All activities are included in your U$25 once off fee.
Most of our guests that visit Jungle Junction want to engage in experiencing a combination of being out on the Zambezi river and also take in a little bit of rural cultural life on the mainland.
On the river, in traditional dugout canoes called “mekolo”
In the late afternoon, once the sun’s ferocity has subsided, ask a guide to take you out on the river for a gentle cruise. During the dry season, there’s a good chance of seeing wildlife coming down to drink at the rivers edge. This is on the southern bank of the river in Zimbabwe which is part of the Victoria Falls National park. Large herds of elephant with their young are often seen. There is always the chance of finding our resident pod of hippo with their young. Sometimes crocodile and otters are also seen. There is no guarantee of seeing wildlife, but the pleasure is of being out on the water, taking memorable photos and returning at sunset, is always a favourite activity.
Around midday, when the sun is at its hottest, a lot of our guests ask a guide to take them over to our shallow swimming place. This is in the middle of the river amongst little rocky rapids, safe from crocodiles and barely 40cm in depth, with a small beach for sunbathing and a tree for shade, a lovely place to read a book. You can ask ‘Mamma Alice’ from the restaurant to pack a picnic / barbecue lunch to take along with you. Your guide will return in the afternoon to collect you. This is only available during low water, (Jul-Jan).
If you want to try your hand at paddling a ‘Mokolo’ (dug-out canoe), your guide will go with you on a paddle around the Island, slowly teaching the do’s & do not’s on the river . You never know when you might need this ‘life skill’ some day in the future.
Walking on the mainland
Before the sun gets too hot in the morning, you can set off for a walk on the mainland with your guide. Remember to take lots of drinking water, a hat and sunscreen.
If you’re keen on a good 10 Km hike, he’ll take you through a string of traditional rural villages on the path following the river downstream. This walk terminates at Mandia Village where there is a primary school.. Here you can meet the headmaster and be shown around the school and view the standard of rural Zambian education.. This is a long morning out during the heat of the day, therefore, make sure that you carry plenty of water, wear a shady hat and apply sunscreen, as you will only return to camp after midday. The school is closed during their holidays.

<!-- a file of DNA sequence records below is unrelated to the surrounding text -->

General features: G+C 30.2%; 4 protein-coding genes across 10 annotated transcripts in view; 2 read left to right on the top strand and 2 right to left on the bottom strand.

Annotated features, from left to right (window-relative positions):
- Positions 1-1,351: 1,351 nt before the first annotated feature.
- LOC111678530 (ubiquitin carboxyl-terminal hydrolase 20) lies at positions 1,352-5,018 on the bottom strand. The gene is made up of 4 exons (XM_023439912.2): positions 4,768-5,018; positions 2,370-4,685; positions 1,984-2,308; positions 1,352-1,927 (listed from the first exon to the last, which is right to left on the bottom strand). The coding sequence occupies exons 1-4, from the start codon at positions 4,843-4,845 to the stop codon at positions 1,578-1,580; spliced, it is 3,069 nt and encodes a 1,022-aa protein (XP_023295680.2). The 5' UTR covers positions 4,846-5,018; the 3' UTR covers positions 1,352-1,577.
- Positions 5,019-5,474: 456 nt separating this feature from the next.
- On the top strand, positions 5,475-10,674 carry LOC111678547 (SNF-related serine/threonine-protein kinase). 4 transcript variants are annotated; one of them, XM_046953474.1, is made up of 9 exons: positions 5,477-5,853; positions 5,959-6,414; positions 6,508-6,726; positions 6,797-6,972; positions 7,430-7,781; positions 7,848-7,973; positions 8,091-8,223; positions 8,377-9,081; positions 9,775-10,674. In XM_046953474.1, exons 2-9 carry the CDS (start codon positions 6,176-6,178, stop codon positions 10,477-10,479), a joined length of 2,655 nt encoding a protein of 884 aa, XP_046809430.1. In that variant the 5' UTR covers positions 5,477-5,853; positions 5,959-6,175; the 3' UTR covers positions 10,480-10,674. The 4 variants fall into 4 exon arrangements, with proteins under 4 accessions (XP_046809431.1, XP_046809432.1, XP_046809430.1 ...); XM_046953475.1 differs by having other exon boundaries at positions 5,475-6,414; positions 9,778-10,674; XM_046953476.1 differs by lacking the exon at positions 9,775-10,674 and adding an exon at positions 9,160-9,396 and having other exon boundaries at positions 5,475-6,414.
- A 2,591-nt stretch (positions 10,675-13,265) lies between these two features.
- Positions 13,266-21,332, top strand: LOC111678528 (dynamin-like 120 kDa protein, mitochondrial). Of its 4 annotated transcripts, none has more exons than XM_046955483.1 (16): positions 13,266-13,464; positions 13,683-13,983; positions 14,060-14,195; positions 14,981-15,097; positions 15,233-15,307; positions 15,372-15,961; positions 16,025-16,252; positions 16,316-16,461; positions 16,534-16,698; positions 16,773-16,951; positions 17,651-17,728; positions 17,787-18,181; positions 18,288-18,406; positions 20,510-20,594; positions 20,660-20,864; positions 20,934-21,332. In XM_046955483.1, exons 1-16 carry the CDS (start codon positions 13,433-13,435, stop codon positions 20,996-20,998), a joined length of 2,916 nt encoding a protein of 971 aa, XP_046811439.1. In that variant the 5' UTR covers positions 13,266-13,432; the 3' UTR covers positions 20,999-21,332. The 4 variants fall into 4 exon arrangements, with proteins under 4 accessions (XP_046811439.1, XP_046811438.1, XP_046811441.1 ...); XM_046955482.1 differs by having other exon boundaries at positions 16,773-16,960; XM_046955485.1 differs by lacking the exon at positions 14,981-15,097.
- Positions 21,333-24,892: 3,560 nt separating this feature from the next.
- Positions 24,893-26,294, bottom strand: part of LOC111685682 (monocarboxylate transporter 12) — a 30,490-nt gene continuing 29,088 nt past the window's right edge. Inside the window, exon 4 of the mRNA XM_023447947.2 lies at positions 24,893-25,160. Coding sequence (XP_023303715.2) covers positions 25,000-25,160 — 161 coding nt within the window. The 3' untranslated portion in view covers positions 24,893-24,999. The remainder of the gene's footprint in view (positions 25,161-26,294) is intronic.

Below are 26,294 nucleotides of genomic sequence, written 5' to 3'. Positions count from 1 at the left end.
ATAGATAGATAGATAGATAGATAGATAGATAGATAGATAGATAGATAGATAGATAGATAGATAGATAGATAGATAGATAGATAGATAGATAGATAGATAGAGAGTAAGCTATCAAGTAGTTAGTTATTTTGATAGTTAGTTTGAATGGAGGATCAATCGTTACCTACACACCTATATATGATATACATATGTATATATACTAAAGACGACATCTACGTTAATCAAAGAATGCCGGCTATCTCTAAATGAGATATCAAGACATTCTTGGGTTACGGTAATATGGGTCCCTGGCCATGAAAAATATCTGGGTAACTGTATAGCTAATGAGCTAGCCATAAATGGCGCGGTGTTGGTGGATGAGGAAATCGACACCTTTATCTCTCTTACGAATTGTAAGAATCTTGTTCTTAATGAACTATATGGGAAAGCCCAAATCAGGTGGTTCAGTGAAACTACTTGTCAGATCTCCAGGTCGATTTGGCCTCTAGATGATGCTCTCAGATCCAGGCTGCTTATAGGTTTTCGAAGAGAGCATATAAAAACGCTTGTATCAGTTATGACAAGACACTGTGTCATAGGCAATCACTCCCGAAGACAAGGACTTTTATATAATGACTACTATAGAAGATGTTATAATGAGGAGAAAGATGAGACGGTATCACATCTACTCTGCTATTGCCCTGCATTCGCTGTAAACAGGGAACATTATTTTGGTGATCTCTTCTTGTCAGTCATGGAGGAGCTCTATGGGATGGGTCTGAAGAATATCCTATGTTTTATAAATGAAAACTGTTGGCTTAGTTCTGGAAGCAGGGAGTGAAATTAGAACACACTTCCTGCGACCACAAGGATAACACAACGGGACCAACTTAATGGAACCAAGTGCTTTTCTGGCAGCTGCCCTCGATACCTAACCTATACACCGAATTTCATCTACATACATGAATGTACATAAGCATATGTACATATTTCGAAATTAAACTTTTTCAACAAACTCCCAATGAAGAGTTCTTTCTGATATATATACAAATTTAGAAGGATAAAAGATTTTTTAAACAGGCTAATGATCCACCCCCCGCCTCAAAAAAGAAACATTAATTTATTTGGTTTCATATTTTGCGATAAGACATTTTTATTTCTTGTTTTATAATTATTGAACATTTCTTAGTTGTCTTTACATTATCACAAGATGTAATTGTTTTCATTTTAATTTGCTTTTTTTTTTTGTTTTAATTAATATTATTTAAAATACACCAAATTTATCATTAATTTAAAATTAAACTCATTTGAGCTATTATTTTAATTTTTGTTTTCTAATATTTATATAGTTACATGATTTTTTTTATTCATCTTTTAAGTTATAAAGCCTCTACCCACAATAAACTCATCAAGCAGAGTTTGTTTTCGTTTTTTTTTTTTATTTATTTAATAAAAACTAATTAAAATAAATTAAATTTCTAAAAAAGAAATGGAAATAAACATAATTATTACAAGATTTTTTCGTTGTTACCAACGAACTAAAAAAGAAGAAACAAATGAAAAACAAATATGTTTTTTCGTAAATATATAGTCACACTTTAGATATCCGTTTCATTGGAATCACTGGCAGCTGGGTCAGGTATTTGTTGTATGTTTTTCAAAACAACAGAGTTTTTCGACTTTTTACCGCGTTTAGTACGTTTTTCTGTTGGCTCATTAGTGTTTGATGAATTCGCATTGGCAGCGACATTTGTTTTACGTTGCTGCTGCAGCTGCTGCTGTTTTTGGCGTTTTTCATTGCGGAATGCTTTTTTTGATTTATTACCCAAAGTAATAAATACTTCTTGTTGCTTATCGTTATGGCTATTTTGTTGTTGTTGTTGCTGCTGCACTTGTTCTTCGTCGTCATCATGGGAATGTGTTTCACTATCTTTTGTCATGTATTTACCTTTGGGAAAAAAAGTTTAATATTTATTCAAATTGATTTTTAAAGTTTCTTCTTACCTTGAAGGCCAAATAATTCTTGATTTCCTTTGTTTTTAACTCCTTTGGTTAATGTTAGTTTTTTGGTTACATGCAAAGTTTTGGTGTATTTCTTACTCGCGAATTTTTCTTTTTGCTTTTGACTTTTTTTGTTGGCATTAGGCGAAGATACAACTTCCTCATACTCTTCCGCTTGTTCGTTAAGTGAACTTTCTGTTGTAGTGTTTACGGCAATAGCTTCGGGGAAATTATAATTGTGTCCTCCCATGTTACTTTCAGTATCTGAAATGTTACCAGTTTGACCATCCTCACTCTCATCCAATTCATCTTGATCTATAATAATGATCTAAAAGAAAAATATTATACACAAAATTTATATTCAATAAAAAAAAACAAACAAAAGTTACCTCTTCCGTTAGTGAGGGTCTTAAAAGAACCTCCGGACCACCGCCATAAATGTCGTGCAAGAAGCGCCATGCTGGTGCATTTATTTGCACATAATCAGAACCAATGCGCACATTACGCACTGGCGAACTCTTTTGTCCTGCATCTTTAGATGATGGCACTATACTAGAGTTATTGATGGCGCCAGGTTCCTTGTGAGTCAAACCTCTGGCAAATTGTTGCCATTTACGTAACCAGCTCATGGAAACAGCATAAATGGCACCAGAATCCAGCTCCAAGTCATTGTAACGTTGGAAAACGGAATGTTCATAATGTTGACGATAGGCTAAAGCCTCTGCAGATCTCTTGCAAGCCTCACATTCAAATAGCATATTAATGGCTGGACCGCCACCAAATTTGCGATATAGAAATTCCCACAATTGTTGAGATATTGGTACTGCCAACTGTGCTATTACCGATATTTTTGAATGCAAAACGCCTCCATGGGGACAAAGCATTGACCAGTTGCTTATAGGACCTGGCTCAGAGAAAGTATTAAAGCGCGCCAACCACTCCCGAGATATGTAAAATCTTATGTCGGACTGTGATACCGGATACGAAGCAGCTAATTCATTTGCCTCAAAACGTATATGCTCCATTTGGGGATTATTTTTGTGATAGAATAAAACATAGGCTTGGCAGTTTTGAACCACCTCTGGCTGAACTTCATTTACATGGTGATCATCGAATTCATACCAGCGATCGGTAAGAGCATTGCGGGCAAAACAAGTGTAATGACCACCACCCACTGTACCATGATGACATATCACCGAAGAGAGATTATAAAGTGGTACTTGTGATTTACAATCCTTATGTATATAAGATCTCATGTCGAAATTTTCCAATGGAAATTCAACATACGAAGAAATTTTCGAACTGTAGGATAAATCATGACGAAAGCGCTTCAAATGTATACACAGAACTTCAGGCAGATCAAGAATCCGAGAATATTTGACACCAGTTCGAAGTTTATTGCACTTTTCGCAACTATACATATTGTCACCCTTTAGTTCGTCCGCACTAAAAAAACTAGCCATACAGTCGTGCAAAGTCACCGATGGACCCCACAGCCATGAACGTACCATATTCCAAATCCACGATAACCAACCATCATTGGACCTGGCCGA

For guests not wanting such a long ‘trek’, you can take a short 1.5 Km walk with your guide to the closest village. There you will find a small community primary school that we have assisted being built, a perfect opportunity to photograph the pupils in their coulful outfits and their beaming smiles. Your guid will also be happy to show you where he lives, introduce you to his wives and describe village life. Guests are welcome to take photographs, but please do not hand out gratuities of any sort. The villagers understand that Bovu Island brings financial income into the community, the only other income being subsistence fishing. Zambians generally pride themselves as not being beggars and are proud people and they understand that you are interested in their culture.
If you are interested in bird watching, this is another leisurely walk on the mainland, through the village, cropped fields and along the river bank. Please remember to take your binoculars. Afterwards you can check what you have seen in the bird books found in the camp library. You can also print out a checklist from the Nature page on this website.
During the day you can hire fishing tackle and try your hand at catching the ferocious Zambezi Tiger fish. The guides will take you out in the morning and afternoon and show you the best places to find these attractive looking fish. If you are a novice, they’ll show you the ropes. We encourage catch and release at Jungle Junction, but if you wish to keep one, your guide will be only too happy to take it home for his family’s dinner. This is only available during low water, (Jul-Jan).
On Sunday mornings, after breakfast, your guide will happily take you across to the nearby village to attend a 1 hour church service where you can listen to the glorious choir. You can also video the service if you wish. This is a very informal affair and conducted in both English and the local language Chitokalaya.
If you enjoy running or jogging, let your guide know and he’ll meet you at the harbour early in the morning to paddle you across to the mainland where you can take off for a 5 Km run on your own along a path that runs parallel to the river. You’ll meet all the kids on their way to school whom will occasionaly try and pace you, with lots of laughs and giggles.
Our local football team practices at their ‘Bush Ground” over on the mainland on some Saturday afternoons. They always welcome guests to join-in and share village tactics, if they think you are good enough, you might be invited to join in on a Sunday match.